“Many studies have shown that urban sprawl is associated with more driving and less public transit use,” said Dr. Holian. “However, the existing literature provides little guidance for policy makers on how to reverse sprawl and reduce vehicle emissions. Our report suggests that a vibrant urban core may plausibly affect land use and transportation patterns. So, that leaves us with a key question. Can policy makers promote green cities by fostering a vibrant center core?”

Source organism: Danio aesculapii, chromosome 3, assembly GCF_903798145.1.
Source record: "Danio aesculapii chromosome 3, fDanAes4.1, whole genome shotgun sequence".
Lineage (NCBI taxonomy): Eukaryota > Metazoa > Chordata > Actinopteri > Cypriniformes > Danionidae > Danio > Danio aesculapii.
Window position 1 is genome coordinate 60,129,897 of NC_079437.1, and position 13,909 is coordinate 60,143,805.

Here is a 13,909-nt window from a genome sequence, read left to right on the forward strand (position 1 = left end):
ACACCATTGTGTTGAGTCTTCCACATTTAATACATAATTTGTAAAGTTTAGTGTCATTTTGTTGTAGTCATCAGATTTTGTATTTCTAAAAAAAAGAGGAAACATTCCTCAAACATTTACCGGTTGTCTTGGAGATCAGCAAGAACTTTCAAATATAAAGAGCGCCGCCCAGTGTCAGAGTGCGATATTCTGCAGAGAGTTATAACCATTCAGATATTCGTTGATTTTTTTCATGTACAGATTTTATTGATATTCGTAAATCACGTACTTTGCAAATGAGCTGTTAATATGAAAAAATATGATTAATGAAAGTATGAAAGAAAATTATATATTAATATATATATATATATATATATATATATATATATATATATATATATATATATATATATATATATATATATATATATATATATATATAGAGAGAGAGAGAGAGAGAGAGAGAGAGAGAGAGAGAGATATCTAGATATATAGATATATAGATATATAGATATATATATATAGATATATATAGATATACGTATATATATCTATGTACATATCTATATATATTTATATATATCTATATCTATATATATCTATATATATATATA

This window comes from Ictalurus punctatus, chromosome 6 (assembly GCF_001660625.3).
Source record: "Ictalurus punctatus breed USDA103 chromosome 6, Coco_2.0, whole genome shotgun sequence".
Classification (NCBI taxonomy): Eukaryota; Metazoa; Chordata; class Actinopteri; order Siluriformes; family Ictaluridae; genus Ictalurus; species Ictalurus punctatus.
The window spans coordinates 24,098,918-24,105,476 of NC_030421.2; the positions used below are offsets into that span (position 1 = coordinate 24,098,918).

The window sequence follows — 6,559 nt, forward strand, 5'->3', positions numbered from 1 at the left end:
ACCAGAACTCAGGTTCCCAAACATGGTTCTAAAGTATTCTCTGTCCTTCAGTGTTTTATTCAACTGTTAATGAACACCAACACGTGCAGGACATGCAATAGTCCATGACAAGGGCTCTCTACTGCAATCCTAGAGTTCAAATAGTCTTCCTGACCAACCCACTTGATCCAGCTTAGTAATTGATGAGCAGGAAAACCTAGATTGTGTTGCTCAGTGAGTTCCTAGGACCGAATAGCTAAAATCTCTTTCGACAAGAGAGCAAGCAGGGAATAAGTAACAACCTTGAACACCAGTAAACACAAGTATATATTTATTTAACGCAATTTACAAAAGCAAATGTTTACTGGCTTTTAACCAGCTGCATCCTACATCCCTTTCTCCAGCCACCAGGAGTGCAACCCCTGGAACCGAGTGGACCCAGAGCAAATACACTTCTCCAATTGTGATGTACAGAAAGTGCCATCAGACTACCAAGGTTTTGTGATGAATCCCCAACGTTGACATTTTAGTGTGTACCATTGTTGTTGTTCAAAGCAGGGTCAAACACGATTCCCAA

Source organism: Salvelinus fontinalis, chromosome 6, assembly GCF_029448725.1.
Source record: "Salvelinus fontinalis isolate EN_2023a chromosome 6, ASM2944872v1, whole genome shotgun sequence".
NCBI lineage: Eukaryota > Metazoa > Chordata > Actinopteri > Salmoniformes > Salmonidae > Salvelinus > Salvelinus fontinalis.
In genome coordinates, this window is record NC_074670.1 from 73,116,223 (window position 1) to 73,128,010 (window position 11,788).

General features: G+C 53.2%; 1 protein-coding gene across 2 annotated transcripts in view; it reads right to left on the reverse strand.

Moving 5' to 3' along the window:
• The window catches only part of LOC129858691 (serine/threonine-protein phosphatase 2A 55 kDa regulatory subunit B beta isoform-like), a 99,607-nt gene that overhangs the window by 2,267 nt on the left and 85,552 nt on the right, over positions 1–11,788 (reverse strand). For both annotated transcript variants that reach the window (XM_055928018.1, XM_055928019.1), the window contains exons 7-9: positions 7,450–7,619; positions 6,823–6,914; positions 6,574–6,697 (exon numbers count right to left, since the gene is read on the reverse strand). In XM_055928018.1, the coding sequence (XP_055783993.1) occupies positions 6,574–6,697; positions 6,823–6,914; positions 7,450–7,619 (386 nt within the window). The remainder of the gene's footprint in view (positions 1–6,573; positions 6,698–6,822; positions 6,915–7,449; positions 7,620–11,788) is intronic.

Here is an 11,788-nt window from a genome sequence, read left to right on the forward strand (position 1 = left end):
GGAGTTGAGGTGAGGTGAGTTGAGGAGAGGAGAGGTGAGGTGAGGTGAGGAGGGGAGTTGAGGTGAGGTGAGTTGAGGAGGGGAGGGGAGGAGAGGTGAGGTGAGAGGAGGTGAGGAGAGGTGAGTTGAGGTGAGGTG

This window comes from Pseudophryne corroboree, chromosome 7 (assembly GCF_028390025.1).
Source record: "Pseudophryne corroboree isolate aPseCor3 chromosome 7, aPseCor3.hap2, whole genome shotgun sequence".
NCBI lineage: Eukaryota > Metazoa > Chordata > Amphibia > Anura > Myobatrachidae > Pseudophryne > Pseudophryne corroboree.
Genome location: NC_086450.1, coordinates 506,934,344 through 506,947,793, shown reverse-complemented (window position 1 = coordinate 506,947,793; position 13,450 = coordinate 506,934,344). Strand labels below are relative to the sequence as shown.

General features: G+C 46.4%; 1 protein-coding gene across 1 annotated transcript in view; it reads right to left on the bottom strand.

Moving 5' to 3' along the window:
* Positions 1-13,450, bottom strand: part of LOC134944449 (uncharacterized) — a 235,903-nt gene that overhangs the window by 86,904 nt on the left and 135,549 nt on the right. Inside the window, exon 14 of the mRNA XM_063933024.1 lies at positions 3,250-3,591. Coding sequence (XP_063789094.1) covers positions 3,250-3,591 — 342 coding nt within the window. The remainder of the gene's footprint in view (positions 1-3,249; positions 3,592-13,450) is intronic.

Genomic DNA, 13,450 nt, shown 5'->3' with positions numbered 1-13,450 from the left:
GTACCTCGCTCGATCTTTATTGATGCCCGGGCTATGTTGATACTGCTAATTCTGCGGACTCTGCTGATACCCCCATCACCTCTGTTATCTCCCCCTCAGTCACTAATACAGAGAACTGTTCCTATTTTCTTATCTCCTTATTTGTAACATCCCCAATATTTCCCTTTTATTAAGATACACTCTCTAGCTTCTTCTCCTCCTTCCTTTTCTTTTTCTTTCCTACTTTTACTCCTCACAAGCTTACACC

Based on their findings, the authors believe this can happen if policy makers rethink current land-use regulations; continue investments to reduce center city crime; and increase local public school quality.